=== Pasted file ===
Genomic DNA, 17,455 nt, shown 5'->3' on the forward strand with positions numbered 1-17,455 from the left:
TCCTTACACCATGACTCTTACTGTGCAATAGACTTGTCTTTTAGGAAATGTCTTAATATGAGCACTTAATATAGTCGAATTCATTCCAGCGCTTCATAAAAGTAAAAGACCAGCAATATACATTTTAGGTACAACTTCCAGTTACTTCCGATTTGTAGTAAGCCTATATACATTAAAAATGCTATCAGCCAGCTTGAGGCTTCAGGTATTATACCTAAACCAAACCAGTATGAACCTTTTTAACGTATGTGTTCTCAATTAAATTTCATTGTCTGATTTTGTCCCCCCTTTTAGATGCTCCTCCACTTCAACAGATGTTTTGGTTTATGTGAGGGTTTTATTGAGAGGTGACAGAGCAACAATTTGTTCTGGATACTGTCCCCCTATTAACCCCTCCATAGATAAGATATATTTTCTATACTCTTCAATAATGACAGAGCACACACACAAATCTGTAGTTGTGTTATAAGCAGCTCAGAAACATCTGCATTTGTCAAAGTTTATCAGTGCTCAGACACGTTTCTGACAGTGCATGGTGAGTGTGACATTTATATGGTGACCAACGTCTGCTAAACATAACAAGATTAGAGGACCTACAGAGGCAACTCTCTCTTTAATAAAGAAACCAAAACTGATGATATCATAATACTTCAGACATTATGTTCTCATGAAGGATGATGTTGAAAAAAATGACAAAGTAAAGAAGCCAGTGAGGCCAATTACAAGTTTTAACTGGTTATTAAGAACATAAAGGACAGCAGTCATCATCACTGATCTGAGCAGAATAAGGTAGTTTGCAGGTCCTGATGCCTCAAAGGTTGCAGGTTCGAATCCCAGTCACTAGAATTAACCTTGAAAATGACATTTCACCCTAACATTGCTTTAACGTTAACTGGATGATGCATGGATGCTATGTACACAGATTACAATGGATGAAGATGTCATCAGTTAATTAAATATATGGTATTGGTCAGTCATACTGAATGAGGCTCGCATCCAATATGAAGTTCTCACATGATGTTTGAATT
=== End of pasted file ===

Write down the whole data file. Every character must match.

Genomic DNA, 17,455 nt, shown 5'->3' on the forward strand with positions numbered 1-17,455 from the left:
TCCTTACACCATGACTCTTACTGTGCAATAGACTTGTCTTTTAGGAAATGTCTTAATATGAGCACTTAATATAGTCGAATTCATTCCAGCGCTTCATAAAAGTAAAAGACCAGCAATATACATTTTAGGTACAACTTCCAGTTACTTCCGATTTGTAGTAAGCCTATATACATTAAAAATGCTATCAGCCAGCTTGAGGCTTCAGGTATTATACCTAAACCAAACCAGTATGAACCTTTTTAACGTATGTGTTCTCAATTAAATTTCATTGTCTGATTTTGTCCCCCCTTTTAGATGCTCCTCCACTTCAACAGATGTTTTGGTTTATGTGAGGGTTTTATTGAGAGGTGACAGAGCAACAATTTGTTCTGGATACTGTCCCCCTATTAACCCCTCCATAGATAAGATATATTTTCTATACTCTTCAATAATGACAGAGCACACACACAAATCTGTAGTTGTGTTATAAGCAGCTCAGAAACATCTGCATTTGTCAAAGTTTATCAGTGCTCAGACACGTTTCTGACAGTGCATGGTGAGTGTGACATTTATATGGTGACCAACGTCTGCTAAACATAACAAGATTAGAGGACCTACAGAGGCAACTCTCTCTTTAATAAAGAAACCAAAACTGATGATATCATAATACTTCAGACATTATGTTCTCATGAAGGATGATGTTGAAAAAAATGACAAAGTAAAGAAGCCAGTGAGGCCAATTACAAGTTTTAACTGGTTATTAAGAACATAAAGGACAGCAGTCATCATCACTGATCTGAGCAGAATAAGGTAGTTTGCAGGTCCTGATGCCTCAAAGGTTGCAGGTTCGAATCCCAGTCACTAGAATTAACCTTGAAAATGACATTTCACCCTAACATTGCTTTAACGTTAACTGGATGATGCATGGATGCTATGTACACAGATTACAATGGATGAAGATGTCATCAGTTAATTAAATATATGGTATTGGTCAGTCATACTGAATGAGGCTCGCATCCAATATGAAGTTCTCACATGATGTTTGAATT